• Who handles the data? The material loaded into each truck is recorded by the loader operator as well as the driver, who records site-specific information. Office administrators input the data into the database or storage system for future retrieval.
  • What materials were used? Was it bulk or bagged, straight granular salt or treated material? Did it include pre-wetting with a liquid system?  
  • Where were the materials sourced (shop bin, satellite bin, retail location, etc.)?
  • Where and how much material was used? 
  • Why was the application made? What site and weather conditions required the application?
  • What was the method of application? What truck and/or system was used to apply and what were the settings?  
Master inventory sheet
A master inventory register is kept for each bin or storage location and for each product. This relatively simple register, or transaction journal, records the deposits and withdrawals from the inventory, giving you a quick reference on how much total material has been purchased, used and remains in inventory. 

Keep a separate inventory register for each product that you use and for each location where product is stored. Physically checking inventory periodically will help uncover discrepancies, which can be investigated and rectified in a timely manner.  

Yard Form

Storm event inventory sheet 
A simple form filled out by the loader operator or by each driver provides a master log of the material applied for a particular storm event. The form records the material loaded and then returned (if any) at the end of the event, providing a total number of material units used by location.  

Salt Storm Sheet
Truck log
The driver log records the estimated amount of materials used during the event by recording how much was loaded into the truck and then how much was applied at each site. The driver is responsible for knowing how much material was applied and to ensure his calculations balance. If three tons of material were loaded and the truck came back empty, where and when were 6,000 pounds applied?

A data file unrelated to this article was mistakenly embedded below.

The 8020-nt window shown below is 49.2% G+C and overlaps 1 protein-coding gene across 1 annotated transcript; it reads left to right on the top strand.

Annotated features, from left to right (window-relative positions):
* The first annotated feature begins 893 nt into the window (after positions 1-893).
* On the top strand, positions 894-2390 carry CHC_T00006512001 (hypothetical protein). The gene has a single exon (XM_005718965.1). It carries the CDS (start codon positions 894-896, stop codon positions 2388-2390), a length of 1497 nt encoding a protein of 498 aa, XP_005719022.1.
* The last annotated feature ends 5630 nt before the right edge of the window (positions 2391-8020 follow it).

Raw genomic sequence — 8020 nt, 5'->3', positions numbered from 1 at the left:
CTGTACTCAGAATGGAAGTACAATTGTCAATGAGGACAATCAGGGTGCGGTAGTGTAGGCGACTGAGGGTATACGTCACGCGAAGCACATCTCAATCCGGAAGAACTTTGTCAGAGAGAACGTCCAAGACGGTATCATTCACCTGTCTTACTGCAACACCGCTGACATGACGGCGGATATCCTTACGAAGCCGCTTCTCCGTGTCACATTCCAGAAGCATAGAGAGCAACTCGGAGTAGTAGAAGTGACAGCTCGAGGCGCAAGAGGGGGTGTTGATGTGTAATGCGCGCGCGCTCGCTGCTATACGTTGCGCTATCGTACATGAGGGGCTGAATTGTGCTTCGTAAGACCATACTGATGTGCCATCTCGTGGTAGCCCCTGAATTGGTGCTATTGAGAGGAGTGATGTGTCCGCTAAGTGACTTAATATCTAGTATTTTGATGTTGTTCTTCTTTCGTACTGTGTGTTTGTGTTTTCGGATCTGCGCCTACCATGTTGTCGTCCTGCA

Automated measurement systems 
Automated measurement systems are available to let the driver know how much material has been applied. Based on spinner rotation, hydraulic flow or some other means of measurement, the equipment is calibrated from known test measurements to provide close estimates on the units applied.
 
In the absence of an automated measurement system, the driver will have to visually estimate their load after each application in order to record the amount of material used.

With guidance, practice and time spent balancing the truck log, the driver will gain experience and become more proficient at estimating product use. Technology can be useful in collecting and processing data. Be leery of using technology if you don’t have a salt accounting system yet or if it isn’t sufficient to meet the needs of the business. Technology by itself is not a solution. First you need to know what kind of reports or information you want to get out of your system.  

Calibration and application rates
Who decides how much material should be used in a given storm event or in a certain scenario? Does the driver make the call or do area managers or supervisors offer guidance? In the same storm scenario, one driver may feel that 500 pounds on a site is appropriate while another driver subscribes to the theory that more is better and decides to apply 1,000 pounds.  

Establishing application guidelines for each site gives your drivers a basic guideline for how much material should be used under “normal” conditions. For example, if the average application is 500 pounds per acre, a 3-acre property will generally need 1,500 pounds of product. This does not mean that your driver should always apply this amount, since conditions may warrant more or less. But a guideline will help them make that decision. You can take the application guidelines a step further by providing a site list with property size, and then adding incremental calculations for each site, ranging from a light to heavy application. For example, you may indicate in a light icing scenario that your target is 250 to 300 pounds per acre. The driver can consult the reference chart for each site they’re servicing and determine the target quantity required and apply with that estimate in mind, recording actual units applied. 

Ultimately when it comes to calibration, not only are you ensuring your equipment is calibrated and working correctly, but you are dialing in your drivers so they can make an effective application. Applying ice control chemical from a moving truck at varying speeds in traffic and around obstacles is imprecise, but measuring and checking against expectations will help make the driver more efficient and effective.  

Return loop
Once your system is in place, the first step is to reliably and accurately record and collect the data each storm event. After the storm event you need to review the paperwork or data collected for accuracy, and enter it into your record keeping system if this is not an automated process. This system can be paper based or managed in Excel or another database, making it easier to tabulate and manipulate data to share with others.  With this type of data, you can begin to make more informed decisions and provide feedback to those who need the information, leading you to a more efficient and effective operation.  

Doug Freer, CSP, owns Blue Moose Snow Co. in Cleveland. Contact him at doug@bluemoosesnow.com.